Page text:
Alex Soojung-Kim Pang, Ph.D.

I study people, technology, and the worlds they make

Up late

I’m up, trying to get ahead of my Red Herring commitments before the week begins for real (in seven hours and counting), and also sitting in my daughter’s room while she goes back to sleep (she was awoken by a bad dream, possibly involving a panda bear).

A couple mornings ago, as I was getting ready to go to work, and thinking about the many tasks I had to deal with that day, I was struck– almost physically– with the memory of sitting in a chair, reading something really deep and difficult, having the kind of life where I could devote days to reading a single complex work. It suddenly felt a world away, and a sad absence from my life.

It’s not that my current work is unsatisfying, or that I don’t get to think about interesting stuff. But while I deal with many of the same questions in my Institute work that I dealt with in my scholarship, it’s work that is defined by completely different challenges. The details of the craft are very different. These days, the challenge is to stay on top of a vast amount of new information, to see patterns in lots of data, to take masses of raw information and reduce it all to something analytically complex and robust, then take that and reduce it to something easy to read (but which still subtly communicates the hidden depths behind it). That feeling of sinking into a text– of exploring it and taking it apart, trying to figure out why it was put together the way it was, and how I would put it together were I the author– is one that I rarely get to enjoy these days.

Likewise, my Red Herring column is a great thing, but it’s not the same. I’m getting paid to exercise a new sort of literary voice, which is an admirable position to be in; but once again, there’s a sense of urgency to it that makes it harder to think as deeply as I would always like. (Not that I’m always on the edge of profundity with my work; but I’d like to get closer more often.)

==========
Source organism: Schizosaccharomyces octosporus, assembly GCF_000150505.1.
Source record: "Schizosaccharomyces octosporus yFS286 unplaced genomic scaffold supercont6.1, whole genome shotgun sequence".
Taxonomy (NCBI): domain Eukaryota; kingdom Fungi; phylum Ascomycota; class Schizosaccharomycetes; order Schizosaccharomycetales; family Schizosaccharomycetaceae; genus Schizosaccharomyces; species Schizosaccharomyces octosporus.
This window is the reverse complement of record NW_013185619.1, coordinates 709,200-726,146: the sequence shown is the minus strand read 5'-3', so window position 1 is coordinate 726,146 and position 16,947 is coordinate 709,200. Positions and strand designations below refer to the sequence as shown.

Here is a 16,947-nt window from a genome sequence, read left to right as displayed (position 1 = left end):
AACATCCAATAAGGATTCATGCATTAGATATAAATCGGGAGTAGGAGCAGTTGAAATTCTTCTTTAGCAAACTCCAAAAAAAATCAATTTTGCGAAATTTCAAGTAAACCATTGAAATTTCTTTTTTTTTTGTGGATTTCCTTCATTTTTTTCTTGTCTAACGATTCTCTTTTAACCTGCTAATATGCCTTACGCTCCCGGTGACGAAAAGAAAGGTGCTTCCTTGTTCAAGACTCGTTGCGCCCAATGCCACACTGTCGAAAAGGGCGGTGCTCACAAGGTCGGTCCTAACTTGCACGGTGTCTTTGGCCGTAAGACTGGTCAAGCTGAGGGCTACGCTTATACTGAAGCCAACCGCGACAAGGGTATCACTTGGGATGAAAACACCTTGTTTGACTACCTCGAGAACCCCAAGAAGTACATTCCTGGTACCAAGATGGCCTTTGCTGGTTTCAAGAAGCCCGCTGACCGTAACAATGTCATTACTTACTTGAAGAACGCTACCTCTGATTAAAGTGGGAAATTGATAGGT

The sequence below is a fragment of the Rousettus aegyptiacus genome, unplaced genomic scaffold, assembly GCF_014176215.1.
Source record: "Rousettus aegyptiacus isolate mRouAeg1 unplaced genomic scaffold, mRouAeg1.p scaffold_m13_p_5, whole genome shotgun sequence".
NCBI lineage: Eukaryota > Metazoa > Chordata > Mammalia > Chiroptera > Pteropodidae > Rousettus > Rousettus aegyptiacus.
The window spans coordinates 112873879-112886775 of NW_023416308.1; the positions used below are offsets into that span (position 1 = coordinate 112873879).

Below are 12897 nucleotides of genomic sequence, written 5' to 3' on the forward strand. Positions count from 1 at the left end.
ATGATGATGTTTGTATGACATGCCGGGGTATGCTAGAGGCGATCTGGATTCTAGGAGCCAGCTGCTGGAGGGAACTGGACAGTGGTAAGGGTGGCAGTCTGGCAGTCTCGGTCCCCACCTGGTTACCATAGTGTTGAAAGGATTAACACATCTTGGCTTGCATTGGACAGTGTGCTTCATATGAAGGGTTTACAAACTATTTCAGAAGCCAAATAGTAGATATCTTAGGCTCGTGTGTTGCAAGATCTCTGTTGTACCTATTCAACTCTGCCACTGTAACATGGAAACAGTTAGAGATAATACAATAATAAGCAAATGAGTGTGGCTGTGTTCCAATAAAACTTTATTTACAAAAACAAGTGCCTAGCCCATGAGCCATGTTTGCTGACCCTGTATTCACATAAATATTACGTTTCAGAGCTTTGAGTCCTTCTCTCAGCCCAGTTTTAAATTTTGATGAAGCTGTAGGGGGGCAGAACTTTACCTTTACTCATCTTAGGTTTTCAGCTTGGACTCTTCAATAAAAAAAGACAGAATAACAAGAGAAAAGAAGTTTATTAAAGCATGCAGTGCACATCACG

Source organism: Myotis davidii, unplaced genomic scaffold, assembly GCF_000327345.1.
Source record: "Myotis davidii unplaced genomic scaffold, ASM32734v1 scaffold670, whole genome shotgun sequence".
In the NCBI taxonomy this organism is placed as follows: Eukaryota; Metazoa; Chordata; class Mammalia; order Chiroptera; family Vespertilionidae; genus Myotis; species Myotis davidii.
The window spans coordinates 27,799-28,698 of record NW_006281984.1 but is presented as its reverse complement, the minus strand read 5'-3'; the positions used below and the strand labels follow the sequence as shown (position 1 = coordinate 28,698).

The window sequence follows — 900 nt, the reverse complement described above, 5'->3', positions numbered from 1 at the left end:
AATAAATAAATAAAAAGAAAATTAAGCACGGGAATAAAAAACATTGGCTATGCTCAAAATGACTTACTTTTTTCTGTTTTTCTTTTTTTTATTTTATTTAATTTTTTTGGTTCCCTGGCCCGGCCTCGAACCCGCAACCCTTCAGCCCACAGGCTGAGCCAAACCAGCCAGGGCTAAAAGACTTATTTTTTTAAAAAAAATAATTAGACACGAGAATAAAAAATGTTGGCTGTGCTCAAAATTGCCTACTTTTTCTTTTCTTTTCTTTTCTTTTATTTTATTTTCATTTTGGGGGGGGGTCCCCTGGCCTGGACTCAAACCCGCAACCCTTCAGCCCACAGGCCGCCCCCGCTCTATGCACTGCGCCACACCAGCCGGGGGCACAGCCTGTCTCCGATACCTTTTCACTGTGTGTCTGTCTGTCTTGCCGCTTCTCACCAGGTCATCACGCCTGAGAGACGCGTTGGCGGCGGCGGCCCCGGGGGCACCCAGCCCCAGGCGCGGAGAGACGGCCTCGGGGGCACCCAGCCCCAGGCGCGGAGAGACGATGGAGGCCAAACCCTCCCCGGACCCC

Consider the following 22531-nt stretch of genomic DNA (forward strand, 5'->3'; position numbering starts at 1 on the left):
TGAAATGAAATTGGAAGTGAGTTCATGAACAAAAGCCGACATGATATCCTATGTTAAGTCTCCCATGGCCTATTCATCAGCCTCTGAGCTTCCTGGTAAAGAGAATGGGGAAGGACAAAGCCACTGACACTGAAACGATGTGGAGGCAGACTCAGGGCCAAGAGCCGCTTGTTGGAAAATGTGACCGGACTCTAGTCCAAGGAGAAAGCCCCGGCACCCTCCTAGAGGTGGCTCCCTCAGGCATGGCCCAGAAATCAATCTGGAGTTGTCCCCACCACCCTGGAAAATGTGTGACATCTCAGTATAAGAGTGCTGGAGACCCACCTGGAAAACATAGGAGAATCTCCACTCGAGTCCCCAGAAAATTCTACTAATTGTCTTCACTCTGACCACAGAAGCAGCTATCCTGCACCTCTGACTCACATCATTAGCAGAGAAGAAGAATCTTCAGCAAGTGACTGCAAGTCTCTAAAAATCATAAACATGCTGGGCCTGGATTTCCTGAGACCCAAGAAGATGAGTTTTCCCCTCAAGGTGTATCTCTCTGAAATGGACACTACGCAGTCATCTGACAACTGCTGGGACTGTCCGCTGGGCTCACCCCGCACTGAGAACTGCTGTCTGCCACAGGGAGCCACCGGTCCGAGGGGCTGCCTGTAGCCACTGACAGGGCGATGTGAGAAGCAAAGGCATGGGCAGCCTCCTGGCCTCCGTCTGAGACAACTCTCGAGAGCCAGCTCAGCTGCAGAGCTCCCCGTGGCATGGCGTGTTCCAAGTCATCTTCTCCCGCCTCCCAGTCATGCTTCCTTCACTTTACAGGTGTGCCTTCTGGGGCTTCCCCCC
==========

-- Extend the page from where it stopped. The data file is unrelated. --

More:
Donald Knuth, the great computer scientist, once said that he didn’t need to be “on top of things” in his work. Here’s the exact quote:

Email is a wonderful thing for people whose role in life is to be on top of things. But not for me; my role is to be on the bottom of things. What I do takes long hours of studying and uninterruptible concentration. I try to learn certain areas of computer science exhaustively; then I try to digest that knowledge into a form that is accessible to people who don’t have time for such study.

That “uninterruptible concentration” is what I miss.

A while ago I realized that I had to put my ambitions to write another book on hold, because the demands of young fatherhood were too great. I could take it back up, I reasoned, after my youngest had started nursery school, and life got a little easier logistically. I think that’s still going to be true; but I suspect that, once I can arrange my life so that I can carve out a couple hours a day to devote to Serious Reading, I’m going to find it’s a greater pleasure to return to such reading and writing than I ever expected.

It may also prove possible to do more of it in my job.

1 Comment

  1. I know the feeling.

    Administration, teaching, applications, family (three kids). Recently, I felt: great, I can read for several hours, when I thought about the prospects of travelling to a meeting in Stockholm.

    See to it that you get to do some reading and/or writing every day, even if it is just for 30 minutes, was a tip I got from a colleague. Guess there’s something to it.

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